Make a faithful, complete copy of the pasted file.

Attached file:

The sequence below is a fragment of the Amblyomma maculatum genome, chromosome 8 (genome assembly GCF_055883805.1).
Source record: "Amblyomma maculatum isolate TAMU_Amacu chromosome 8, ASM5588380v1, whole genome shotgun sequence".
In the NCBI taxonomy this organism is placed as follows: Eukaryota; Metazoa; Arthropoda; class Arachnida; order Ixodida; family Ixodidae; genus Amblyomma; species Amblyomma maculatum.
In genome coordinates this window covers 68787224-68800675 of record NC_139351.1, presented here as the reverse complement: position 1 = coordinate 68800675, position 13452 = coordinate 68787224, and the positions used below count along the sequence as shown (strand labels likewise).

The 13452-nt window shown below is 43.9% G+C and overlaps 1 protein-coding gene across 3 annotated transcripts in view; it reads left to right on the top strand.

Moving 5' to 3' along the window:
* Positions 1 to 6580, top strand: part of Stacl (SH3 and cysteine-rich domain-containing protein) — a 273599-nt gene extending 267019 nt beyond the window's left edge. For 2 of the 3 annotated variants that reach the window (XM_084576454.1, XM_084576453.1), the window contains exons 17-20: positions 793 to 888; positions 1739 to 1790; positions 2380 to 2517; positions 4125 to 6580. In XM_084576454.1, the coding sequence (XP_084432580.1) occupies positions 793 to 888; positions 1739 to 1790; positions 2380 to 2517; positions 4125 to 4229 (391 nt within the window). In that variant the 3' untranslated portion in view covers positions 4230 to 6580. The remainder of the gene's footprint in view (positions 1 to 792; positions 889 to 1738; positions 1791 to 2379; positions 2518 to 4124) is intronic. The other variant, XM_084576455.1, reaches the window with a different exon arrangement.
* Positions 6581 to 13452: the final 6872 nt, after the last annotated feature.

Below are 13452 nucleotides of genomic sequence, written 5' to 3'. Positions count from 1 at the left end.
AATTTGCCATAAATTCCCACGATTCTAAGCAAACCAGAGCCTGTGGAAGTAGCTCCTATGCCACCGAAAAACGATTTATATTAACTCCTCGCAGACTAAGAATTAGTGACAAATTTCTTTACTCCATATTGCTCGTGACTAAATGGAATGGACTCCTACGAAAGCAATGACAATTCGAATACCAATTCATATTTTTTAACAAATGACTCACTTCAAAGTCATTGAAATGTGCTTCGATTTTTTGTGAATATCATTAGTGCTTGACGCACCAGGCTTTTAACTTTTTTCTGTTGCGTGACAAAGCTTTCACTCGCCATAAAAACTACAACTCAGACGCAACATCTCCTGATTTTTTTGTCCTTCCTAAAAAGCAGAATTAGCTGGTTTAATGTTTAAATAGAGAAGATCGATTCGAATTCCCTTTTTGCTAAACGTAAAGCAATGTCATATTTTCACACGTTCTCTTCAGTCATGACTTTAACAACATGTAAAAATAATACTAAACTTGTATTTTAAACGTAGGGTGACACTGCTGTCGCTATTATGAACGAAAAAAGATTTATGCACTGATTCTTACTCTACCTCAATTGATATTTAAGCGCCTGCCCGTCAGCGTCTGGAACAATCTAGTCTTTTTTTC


The sequence below is a fragment of the Amblyomma maculatum genome, chromosome 8 (genome assembly GCF_055883805.1).
Source record: "Amblyomma maculatum isolate TAMU_Amacu chromosome 8, ASM5588380v1, whole genome shotgun sequence".
In the NCBI taxonomy this organism is placed as follows: Eukaryota; Metazoa; Arthropoda; class Arachnida; order Ixodida; family Ixodidae; genus Amblyomma; species Amblyomma maculatum.
In genome coordinates this window covers 68787224-68800675 of record NC_139351.1, presented here as the reverse complement: position 1 = coordinate 68800675, position 13452 = coordinate 68787224, and the positions used below count along the sequence as shown (strand labels likewise).

The 13452-nt window shown below is 43.9% G+C and overlaps 1 protein-coding gene across 3 annotated transcripts in view; it reads left to right on the top strand.

Moving 5' to 3' along the window:
* Positions 1 to 6580, top strand: part of Stacl (SH3 and cysteine-rich domain-containing protein) — a 273599-nt gene extending 267019 nt beyond the window's left edge. For 2 of the 3 annotated variants that reach the window (XM_084576454.1, XM_084576453.1), the window contains exons 17-20: positions 793 to 888; positions 1739 to 1790; positions 2380 to 2517; positions 4125 to 6580. In XM_084576454.1, the coding sequence (XP_084432580.1) occupies positions 793 to 888; positions 1739 to 1790; positions 2380 to 2517; positions 4125 to 4229 (391 nt within the window). In that variant the 3' untranslated portion in view covers positions 4230 to 6580. The remainder of the gene's footprint in view (positions 1 to 792; positions 889 to 1738; positions 1791 to 2379; positions 2518 to 4124) is intronic. The other variant, XM_084576455.1, reaches the window with a different exon arrangement.
* Positions 6581 to 13452: the final 6872 nt, after the last annotated feature.

Below are 13452 nucleotides of genomic sequence, written 5' to 3'. Positions count from 1 at the left end.
AATTTGCCATAAATTCCCACGATTCTAAGCAAACCAGAGCCTGTGGAAGTAGCTCCTATGCCACCGAAAAACGATTTATATTAACTCCTCGCAGACTAAGAATTAGTGACAAATTTCTTTACTCCATATTGCTCGTGACTAAATGGAATGGACTCCTACGAAAGCAATGACAATTCGAATACCAATTCATATTTTTTAACAAATGACTCACTTCAAAGTCATTGAAATGTGCTTCGATTTTTTGTGAATATCATTAGTGCTTGACGCACCAGGCTTTTAACTTTTTTCTGTTGCGTGACAAAGCTTTCACTCGCCATAAAAACTACAACTCAGACGCAACATCTCCTGATTTTTTTGTCCTTCCTAAAAAGCAGAATTAGCTGGTTTAATGTTTAAATAGAGAAGATCGATTCGAATTCCCTTTTTGCTAAACGTAAAGCAATGTCATATTTTCACACGTTCTCTTCAGTCATGACTTTAACAACATGTAAAAATAATACTAAACTTGTATTTTAAACGTAGGGTGACACTGCTGTCGCTATTATGAACGAAAAAAGATTTATGCACTGATTCTTACTCTACCTCAATTGATATTTAAGCGCCTGCCCGTCAGCGTCTGGAACAATCTAGTCTTTTTTTC